If you are an Indie author, as I am, then you’re always looking for what is the best way to market your book. I admit that I’m not a blogger. I write, I paint, I read … Notice how these activities are usually a one-gal show?
And not particularly interactive.
So taking the initiative and blogging is daunting, even though I like to write novels. (14 to date)
I use Freebooksy as my ad platform because it works best for me. I ran an ad in May and garnered about a thousand downloads. This wasn’t too bad in that the book had been marketed previously last year through Freebooksy, and this was a second go-around. The other thing was that the first review was not good. My reviews are usually very good, and I had gotten complacent because I really liked this book, A World Too Far. I had no doubt that it would get good reviews.
Arrogant lazy author. Can be a downfall.
I recently read a comment in the Passive Voice (highly recommended blog) from an article he included from the Wall Street Journal that “First impressions are hard to overcome.”
It’s from a study published by Marketing Science that finds a product’s first online review has “a lasting impact–affecting how many reviews it receives and its star ratings.” It goes on to say that products with a negative first review (3 stars or less) received almost 15 fewer reviews overall at the end of six months than products that received positive reviews and about 36 fewer reviews at the end of 12 months.
The research goes on in more detail and the reviews are more about household products, but the results support my experience. In addition, my dear reviewer got several things wrong, and I wanted to argue that he was coming to incorrect conclusions, but, of course, that’s not done. You don’t comment on reviews, or try to correct mistaken conclusions. No. No. They have a right to tro … have their opinion.
So, of course, Amazon put this review before all other more recent reviews and left me to chew nails.
Even so, because it is a series, a good number of readers followed up with the sequel Somewhat Alien and the third book, The Weight of Gravity. so that I did cover costs and am thankful to them and hope they enjoyed the series.
Because I am on the Written Word email list, which has Freebooksy as one of its platforms, I received this interesting email from them on what readers want. I pass it along to you my blog readers, because it has a lot of good information and suggestions if you are an Indie author and are looking for data on what influences readers. At my last peek, Freebooksy claimed 310,000 readers with over 90,000 science fiction enthusiasts. It’s probably higher now and they post the numbers on their website.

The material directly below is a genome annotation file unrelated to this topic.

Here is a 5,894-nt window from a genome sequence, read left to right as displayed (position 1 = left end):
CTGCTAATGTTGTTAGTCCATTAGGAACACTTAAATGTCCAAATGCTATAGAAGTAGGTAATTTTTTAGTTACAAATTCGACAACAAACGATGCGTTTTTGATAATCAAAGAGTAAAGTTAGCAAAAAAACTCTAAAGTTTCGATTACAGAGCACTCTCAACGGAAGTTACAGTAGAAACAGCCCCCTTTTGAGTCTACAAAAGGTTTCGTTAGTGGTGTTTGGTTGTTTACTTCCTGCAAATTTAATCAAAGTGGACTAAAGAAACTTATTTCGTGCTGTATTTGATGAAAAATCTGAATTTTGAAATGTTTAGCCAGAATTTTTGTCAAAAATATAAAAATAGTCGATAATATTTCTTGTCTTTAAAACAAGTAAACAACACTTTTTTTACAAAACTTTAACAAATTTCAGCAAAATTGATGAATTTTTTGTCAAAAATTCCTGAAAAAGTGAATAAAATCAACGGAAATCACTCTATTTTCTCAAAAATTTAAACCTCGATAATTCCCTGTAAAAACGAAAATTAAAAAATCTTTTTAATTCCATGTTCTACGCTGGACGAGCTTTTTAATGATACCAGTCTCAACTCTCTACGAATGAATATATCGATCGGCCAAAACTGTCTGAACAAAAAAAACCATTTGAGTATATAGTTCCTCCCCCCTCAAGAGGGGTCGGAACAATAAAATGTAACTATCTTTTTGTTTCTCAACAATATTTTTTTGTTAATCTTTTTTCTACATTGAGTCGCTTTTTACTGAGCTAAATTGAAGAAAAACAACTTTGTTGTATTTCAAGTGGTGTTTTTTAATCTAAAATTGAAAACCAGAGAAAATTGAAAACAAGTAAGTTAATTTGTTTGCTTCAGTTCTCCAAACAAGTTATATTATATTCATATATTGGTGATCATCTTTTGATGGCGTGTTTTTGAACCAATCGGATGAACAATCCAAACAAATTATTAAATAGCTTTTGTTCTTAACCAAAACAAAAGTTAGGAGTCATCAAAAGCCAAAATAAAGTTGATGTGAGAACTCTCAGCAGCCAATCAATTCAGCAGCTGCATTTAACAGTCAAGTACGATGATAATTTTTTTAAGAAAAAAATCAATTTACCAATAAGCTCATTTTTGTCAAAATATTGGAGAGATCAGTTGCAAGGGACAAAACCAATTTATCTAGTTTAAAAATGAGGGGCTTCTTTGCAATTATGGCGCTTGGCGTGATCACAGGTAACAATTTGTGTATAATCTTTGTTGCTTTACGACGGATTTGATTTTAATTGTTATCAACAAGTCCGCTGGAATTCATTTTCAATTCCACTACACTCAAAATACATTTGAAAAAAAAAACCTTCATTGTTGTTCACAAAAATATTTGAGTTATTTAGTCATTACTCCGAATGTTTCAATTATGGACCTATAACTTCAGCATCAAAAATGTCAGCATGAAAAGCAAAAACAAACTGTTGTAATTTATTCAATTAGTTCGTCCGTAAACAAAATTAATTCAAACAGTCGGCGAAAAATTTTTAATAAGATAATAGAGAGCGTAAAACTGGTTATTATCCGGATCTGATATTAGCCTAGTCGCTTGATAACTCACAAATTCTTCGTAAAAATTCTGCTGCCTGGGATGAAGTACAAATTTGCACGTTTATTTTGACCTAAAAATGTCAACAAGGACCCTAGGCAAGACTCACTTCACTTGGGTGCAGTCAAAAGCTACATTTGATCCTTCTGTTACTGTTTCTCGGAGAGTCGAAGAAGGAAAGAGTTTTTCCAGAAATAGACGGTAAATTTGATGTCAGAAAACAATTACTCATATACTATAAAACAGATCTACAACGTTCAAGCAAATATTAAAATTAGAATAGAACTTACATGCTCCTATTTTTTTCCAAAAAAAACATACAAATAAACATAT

From the Written Word Blog:
We (Written Word)get a lot of questions from authors about how to write a book readers will love. Do they like series or standalone? Why do readers stop reading a book mid-way? Are reviews really that important? What better way to figure out what readers want than to ask them! We asked a few thousand readers what they like and don’t like about books and reading. We’ve rounded up their answers in this article and provided some key takeaways for authors.
Do Readers Prefer Books in a Series or Standalone Books?
Authors like writing in series. Marketers like marketing series. But how do readers feel? The overwhelming majority of readers are indifferent with 60% of respondents saying that they have no preference between series or standalone books. 14% said they prefer series while 26% said they prefer standalone books.
For authors, this is good news. It means that whichever way works for you, will work for a majority of readers. Successful authors tend to love the series model, and at Written Word Media, we do too. Offering the first book in a series for free or low-cost is a great way to hook a reader, and then draw them into your series.
The reader gets to try out a new author, and the author has an opportunity to gain a reader who will spur additional revenue month after month as they make their way through the series. It is easier to make the economics of writing and selling books work when you write in a series. If you have a series where the first book in the series is free, our Freebooksy Series Promotion (browse series promotional options for freebooksy here) is a good place to get your series in front of avid readers.
Some of the more enlightening information came in the open-ended comments section. One frustration that readers voiced with series books is simply the inability to find the other books in the series. That means that readers will gladly read your entire series, but only if it isn’t difficult for them to find the next book. When you are setting up your books in KDP or another retailer, make sure you keep series information consistent, so your readers can find the books they’re looking for.
I clearly mark which sequence my books are in the series, as I also have been frustrated trying to find out which book is next or how they work in the series.
Additionally, we saw lots of comments about cliffhangers. Readers hate them! It’s okay for your book to gently lead into the following book, but wrap up the story so the reader is satisfied by the last page. Cliffhangers lead to unsatisfied readers, and unsatisfied readers lead to bad reviews and a decline in follow-on sales!
Hear! Hear! I agree.
Why do some readers love series? For most, it’s the characters. One reader summed up the fear of falling in love with a character but only having a small amount of story about them: “I want to invest in the characters and know I’ll be seeing them again.”
Another reader said that reading a series reminded them of “visiting beloved friends.” A series is a great way to build a connection between your characters and your readers, and turn readers into fans.
Novels are more than a plotline.
What Makes Readers Put Down a Book?
In the era of Kindle Unlimited, where authors are paid by the page read, every page that a reader reads counts. With this in mind, we wanted to find out some of the biggest story no-nos according to readers, so we could help you avoid them. We asked readers what makes them stop reading a book, and the results were informative. We asked this as an open-ended question so as not to bias the poll. The most common theme among responses was the word BORING.
Readers want a plot and characters that keep them engaged. Also mentioned frequently were uninteresting characters and overdone descriptions. Farther down the list, but still worth mentioning were grammar mistakes and spelling errors.
For authors, this means plot and characters need to be a primary focus. It is critical to have a plot that progresses quickly to hook the reader and keep them reading. If you find there are slow parts to your story, try workshopping these scenes with an author friend until you’re confident readers will get hooked and stay engaged.
Reading through the comments, another big takeaway was that readers like reading a book that is inline with their expectations. If there’s going to be explicit sex scenes, make sure that’s clear up front. Do the same if your book has a lot of violence. If it’s part of a series, make sure to tell the reader that, so they can expect that some plot threads will be left untied at the end. Readers want to be surprised by how a story unfolds, but not confused by a book that is different from what they expect.